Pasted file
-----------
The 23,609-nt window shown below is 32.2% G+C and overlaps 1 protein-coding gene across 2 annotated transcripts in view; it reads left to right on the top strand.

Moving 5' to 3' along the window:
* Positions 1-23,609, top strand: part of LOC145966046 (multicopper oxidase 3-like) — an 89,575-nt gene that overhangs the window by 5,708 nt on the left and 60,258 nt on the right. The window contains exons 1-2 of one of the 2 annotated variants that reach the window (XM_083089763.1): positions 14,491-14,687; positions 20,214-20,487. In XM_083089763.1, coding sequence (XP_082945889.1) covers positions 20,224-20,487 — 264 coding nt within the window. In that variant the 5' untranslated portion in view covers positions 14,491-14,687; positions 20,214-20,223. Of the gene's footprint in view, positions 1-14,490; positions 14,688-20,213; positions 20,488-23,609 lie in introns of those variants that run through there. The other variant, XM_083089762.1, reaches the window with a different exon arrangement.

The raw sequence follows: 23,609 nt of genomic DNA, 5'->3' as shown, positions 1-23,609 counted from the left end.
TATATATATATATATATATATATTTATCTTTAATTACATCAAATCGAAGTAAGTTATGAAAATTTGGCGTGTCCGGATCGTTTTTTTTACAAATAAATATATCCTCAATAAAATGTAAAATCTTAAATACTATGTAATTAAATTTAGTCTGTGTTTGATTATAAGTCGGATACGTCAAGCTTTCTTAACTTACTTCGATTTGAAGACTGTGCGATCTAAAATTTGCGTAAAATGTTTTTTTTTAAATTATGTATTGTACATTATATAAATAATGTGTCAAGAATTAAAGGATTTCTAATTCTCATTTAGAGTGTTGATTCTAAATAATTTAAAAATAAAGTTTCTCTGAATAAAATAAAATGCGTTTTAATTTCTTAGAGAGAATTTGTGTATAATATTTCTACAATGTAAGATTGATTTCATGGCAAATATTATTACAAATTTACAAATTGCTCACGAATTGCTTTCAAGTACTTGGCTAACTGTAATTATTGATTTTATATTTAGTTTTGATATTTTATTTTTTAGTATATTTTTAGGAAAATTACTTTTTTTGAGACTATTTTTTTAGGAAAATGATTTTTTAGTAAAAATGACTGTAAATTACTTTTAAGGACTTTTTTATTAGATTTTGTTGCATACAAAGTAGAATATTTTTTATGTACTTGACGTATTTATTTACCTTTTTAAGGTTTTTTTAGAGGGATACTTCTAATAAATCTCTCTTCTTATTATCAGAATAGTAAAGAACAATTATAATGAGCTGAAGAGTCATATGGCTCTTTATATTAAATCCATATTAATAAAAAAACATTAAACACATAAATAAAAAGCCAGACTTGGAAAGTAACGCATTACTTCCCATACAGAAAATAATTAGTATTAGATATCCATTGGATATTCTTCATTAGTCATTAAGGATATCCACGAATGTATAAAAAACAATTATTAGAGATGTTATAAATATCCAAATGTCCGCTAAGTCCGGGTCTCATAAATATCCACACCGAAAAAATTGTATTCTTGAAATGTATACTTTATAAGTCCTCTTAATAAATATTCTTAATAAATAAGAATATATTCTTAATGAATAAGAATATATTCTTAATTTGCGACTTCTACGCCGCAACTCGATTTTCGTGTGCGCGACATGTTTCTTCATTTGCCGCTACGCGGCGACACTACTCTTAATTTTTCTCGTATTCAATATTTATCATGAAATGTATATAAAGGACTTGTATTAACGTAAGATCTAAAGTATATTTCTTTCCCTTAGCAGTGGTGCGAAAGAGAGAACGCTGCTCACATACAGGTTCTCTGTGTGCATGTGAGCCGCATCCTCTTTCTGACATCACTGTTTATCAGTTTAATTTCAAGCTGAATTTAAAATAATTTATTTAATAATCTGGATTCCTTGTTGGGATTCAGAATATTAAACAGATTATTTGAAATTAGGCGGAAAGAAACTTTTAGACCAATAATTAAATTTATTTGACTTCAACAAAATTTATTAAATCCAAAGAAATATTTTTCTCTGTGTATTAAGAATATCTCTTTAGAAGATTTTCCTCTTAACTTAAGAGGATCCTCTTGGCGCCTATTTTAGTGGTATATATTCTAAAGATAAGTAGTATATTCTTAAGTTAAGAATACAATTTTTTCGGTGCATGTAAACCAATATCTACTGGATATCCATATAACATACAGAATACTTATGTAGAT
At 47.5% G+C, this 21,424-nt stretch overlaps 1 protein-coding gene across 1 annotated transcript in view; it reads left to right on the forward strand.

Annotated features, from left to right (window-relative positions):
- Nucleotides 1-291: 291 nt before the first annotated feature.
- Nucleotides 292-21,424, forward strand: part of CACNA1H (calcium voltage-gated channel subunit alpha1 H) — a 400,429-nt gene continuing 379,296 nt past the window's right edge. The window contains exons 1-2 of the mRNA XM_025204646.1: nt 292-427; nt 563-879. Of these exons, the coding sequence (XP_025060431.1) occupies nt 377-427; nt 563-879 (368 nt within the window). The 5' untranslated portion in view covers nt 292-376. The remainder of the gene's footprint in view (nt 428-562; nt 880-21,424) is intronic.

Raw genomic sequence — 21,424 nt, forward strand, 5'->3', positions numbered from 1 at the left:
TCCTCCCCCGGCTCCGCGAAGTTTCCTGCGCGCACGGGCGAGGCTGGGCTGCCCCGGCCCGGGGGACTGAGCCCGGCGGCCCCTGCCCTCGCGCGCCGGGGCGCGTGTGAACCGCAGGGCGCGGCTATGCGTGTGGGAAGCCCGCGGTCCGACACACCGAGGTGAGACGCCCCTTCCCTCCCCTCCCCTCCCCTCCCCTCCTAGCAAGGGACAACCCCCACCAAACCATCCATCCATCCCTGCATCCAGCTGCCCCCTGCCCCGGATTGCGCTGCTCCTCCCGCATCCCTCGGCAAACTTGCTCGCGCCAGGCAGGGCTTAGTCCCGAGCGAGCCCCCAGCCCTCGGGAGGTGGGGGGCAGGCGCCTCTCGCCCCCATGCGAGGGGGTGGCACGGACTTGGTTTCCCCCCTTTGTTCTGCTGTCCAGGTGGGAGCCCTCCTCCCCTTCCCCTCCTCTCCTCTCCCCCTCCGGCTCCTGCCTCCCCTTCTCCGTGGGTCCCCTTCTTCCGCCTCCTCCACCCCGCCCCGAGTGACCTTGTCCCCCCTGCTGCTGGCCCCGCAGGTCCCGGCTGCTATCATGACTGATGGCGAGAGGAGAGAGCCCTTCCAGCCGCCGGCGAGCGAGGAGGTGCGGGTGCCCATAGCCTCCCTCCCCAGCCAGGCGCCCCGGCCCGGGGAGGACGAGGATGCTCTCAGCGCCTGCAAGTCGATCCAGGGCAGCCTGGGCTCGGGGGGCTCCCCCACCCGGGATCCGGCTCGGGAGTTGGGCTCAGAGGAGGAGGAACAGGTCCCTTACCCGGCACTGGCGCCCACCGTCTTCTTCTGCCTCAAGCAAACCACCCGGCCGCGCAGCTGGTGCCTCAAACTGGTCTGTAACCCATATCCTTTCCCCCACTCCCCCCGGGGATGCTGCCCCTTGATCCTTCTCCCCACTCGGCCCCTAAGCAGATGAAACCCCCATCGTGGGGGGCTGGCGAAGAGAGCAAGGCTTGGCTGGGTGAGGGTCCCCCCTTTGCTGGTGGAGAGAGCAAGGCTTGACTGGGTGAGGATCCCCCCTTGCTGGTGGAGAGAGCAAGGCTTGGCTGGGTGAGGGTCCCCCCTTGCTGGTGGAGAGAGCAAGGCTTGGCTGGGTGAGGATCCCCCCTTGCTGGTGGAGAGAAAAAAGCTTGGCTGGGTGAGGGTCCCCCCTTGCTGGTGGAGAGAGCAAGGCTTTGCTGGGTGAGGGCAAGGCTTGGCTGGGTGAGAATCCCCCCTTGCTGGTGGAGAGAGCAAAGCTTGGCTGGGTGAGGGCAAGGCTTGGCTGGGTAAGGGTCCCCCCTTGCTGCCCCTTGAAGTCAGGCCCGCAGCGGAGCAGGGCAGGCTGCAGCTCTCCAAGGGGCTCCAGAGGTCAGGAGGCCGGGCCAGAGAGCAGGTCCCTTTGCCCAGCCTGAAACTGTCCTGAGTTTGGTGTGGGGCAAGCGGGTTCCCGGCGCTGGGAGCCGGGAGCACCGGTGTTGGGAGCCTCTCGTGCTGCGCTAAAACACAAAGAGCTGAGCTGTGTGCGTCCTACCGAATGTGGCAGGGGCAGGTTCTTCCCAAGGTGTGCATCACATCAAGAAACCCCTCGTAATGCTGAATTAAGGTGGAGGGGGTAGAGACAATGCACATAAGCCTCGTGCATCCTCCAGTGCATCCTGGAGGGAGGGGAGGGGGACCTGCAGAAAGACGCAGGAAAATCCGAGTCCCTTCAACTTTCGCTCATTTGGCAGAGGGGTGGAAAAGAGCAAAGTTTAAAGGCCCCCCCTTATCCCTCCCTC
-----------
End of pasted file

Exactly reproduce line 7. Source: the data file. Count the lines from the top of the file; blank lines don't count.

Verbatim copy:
Annotated features, from left to right (window-relative positions):